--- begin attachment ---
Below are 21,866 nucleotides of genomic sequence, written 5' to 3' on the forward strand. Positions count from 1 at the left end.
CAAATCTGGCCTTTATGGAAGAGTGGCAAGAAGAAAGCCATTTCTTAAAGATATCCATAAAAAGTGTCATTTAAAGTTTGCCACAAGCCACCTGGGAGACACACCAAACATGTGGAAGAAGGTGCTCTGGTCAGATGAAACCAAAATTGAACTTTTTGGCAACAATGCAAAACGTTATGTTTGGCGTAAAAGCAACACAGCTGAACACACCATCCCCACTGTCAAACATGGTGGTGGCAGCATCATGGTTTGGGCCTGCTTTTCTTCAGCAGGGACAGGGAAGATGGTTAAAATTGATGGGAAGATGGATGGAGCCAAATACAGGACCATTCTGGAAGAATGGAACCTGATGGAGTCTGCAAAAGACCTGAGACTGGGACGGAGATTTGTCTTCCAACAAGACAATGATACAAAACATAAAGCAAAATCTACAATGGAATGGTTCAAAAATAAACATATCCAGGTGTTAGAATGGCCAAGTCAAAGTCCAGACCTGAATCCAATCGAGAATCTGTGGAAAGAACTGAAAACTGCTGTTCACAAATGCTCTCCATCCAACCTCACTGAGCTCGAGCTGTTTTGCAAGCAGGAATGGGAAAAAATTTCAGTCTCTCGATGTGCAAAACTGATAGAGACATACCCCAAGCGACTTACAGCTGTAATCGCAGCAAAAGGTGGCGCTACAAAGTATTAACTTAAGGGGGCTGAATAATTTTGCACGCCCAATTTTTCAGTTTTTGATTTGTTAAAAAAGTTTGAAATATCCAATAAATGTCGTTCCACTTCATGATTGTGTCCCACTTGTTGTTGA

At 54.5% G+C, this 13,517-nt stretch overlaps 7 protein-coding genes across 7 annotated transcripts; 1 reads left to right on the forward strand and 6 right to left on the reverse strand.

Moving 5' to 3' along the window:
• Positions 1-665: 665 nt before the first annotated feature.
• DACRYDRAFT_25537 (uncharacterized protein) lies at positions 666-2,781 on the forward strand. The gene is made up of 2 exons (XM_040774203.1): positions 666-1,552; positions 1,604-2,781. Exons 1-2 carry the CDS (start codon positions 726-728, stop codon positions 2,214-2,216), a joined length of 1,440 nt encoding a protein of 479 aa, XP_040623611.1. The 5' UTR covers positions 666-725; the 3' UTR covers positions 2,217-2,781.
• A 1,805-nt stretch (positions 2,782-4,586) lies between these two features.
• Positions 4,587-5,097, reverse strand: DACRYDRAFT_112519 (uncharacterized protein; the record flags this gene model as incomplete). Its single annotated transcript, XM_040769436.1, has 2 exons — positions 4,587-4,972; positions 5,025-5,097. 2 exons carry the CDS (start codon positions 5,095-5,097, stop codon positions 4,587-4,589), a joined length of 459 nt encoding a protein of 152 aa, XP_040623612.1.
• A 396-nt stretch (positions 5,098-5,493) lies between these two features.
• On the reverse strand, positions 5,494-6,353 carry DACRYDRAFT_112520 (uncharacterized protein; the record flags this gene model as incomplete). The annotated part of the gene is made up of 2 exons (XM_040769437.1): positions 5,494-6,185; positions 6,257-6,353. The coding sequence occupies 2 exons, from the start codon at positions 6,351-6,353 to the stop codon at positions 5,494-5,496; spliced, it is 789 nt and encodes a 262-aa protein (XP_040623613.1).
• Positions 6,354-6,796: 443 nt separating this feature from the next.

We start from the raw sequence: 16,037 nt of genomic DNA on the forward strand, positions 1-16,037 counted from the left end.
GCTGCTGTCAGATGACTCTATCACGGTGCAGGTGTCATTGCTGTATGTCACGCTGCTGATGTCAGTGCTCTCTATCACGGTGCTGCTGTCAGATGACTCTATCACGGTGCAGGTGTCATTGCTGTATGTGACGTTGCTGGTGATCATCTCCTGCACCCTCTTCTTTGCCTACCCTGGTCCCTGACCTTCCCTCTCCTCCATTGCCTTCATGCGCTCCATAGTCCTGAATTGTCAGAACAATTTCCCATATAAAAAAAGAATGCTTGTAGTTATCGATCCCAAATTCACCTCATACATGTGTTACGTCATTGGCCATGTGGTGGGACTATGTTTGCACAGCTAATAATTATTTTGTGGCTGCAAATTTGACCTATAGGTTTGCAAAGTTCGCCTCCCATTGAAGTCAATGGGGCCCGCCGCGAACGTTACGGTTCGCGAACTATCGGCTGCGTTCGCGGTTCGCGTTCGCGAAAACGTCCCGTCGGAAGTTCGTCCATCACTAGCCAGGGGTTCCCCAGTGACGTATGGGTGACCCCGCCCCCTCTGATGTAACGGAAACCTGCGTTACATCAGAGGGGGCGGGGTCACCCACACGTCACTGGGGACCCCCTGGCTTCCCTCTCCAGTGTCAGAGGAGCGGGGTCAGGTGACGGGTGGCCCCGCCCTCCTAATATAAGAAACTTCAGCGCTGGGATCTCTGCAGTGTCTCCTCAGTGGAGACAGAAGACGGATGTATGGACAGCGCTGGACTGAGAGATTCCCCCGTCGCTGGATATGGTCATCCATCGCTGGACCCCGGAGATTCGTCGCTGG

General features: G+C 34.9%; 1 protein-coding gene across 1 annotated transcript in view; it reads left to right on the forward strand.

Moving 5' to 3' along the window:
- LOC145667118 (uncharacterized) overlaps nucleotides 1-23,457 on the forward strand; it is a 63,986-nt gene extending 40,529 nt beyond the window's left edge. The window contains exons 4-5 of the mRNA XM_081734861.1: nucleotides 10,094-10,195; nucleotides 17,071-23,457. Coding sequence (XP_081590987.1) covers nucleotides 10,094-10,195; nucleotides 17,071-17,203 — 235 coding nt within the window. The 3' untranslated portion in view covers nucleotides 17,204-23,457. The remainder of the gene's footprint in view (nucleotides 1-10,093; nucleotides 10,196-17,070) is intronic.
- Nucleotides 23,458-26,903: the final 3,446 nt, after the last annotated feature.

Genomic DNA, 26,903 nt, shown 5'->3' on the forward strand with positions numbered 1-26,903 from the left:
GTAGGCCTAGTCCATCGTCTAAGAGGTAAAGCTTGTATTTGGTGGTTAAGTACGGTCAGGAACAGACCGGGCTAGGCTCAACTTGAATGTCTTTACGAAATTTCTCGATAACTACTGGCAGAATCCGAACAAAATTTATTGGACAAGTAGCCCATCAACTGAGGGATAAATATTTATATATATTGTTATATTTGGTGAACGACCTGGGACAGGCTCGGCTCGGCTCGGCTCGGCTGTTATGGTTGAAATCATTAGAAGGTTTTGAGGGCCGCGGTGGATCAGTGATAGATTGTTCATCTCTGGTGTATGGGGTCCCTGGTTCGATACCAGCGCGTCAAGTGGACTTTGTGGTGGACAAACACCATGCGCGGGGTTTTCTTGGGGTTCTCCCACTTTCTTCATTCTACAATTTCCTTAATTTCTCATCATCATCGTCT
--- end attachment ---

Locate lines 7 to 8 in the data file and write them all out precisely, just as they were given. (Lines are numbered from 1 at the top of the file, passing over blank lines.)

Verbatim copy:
• A 1,805-nt stretch (positions 2,782-4,586) lies between these two features.
• Positions 4,587-5,097, reverse strand: DACRYDRAFT_112519 (uncharacterized protein; the record flags this gene model as incomplete). Its single annotated transcript, XM_040769436.1, has 2 exons — positions 4,587-4,972; positions 5,025-5,097. 2 exons carry the CDS (start codon positions 5,095-5,097, stop codon positions 4,587-4,589), a joined length of 459 nt encoding a protein of 152 aa, XP_040623612.1.